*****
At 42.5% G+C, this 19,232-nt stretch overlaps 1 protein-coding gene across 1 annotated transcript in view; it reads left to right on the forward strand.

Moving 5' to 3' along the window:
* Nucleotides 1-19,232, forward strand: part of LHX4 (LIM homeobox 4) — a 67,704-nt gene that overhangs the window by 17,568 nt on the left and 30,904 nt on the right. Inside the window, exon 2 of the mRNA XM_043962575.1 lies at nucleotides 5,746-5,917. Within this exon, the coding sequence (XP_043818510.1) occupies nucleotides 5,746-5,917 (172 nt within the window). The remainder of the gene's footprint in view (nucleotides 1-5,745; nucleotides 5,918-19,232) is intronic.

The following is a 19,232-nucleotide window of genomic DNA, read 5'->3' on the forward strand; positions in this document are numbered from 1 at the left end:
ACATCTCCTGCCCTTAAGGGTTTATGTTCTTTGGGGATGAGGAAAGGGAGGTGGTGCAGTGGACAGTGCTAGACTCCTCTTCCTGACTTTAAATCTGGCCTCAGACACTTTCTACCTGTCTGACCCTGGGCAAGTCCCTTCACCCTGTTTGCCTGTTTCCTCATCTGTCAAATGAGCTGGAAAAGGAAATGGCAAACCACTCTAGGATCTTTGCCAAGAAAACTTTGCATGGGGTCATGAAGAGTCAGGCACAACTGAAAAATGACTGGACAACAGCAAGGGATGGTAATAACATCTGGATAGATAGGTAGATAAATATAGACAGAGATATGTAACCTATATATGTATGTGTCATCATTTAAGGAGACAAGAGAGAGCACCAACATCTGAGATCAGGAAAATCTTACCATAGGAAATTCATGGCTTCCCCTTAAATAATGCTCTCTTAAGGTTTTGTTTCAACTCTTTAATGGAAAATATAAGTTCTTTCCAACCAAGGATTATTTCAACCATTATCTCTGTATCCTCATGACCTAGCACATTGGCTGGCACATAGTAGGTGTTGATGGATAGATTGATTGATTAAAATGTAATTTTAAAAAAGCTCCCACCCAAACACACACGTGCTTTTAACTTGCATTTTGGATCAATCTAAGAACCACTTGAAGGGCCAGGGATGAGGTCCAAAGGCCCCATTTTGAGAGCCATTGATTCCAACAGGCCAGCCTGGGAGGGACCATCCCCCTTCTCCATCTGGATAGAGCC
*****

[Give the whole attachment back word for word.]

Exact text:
At 42.5% G+C, this 19,232-nt stretch overlaps 1 protein-coding gene across 1 annotated transcript in view; it reads left to right on the forward strand.

Moving 5' to 3' along the window:
* Nucleotides 1-19,232, forward strand: part of LHX4 (LIM homeobox 4) — a 67,704-nt gene that overhangs the window by 17,568 nt on the left and 30,904 nt on the right. Inside the window, exon 2 of the mRNA XM_043962575.1 lies at nucleotides 5,746-5,917. Within this exon, the coding sequence (XP_043818510.1) occupies nucleotides 5,746-5,917 (172 nt within the window). The remainder of the gene's footprint in view (nucleotides 1-5,745; nucleotides 5,918-19,232) is intronic.

The following is a 19,232-nucleotide window of genomic DNA, read 5'->3' on the forward strand; positions in this document are numbered from 1 at the left end:
ACATCTCCTGCCCTTAAGGGTTTATGTTCTTTGGGGATGAGGAAAGGGAGGTGGTGCAGTGGACAGTGCTAGACTCCTCTTCCTGACTTTAAATCTGGCCTCAGACACTTTCTACCTGTCTGACCCTGGGCAAGTCCCTTCACCCTGTTTGCCTGTTTCCTCATCTGTCAAATGAGCTGGAAAAGGAAATGGCAAACCACTCTAGGATCTTTGCCAAGAAAACTTTGCATGGGGTCATGAAGAGTCAGGCACAACTGAAAAATGACTGGACAACAGCAAGGGATGGTAATAACATCTGGATAGATAGGTAGATAAATATAGACAGAGATATGTAACCTATATATGTATGTGTCATCATTTAAGGAGACAAGAGAGAGCACCAACATCTGAGATCAGGAAAATCTTACCATAGGAAATTCATGGCTTCCCCTTAAATAATGCTCTCTTAAGGTTTTGTTTCAACTCTTTAATGGAAAATATAAGTTCTTTCCAACCAAGGATTATTTCAACCATTATCTCTGTATCCTCATGACCTAGCACATTGGCTGGCACATAGTAGGTGTTGATGGATAGATTGATTGATTAAAATGTAATTTTAAAAAAGCTCCCACCCAAACACACACGTGCTTTTAACTTGCATTTTGGATCAATCTAAGAACCACTTGAAGGGCCAGGGATGAGGTCCAAAGGCCCCATTTTGAGAGCCATTGATTCCAACAGGCCAGCCTGGGAGGGACCATCCCCCTTCTCCATCTGGATAGAGCC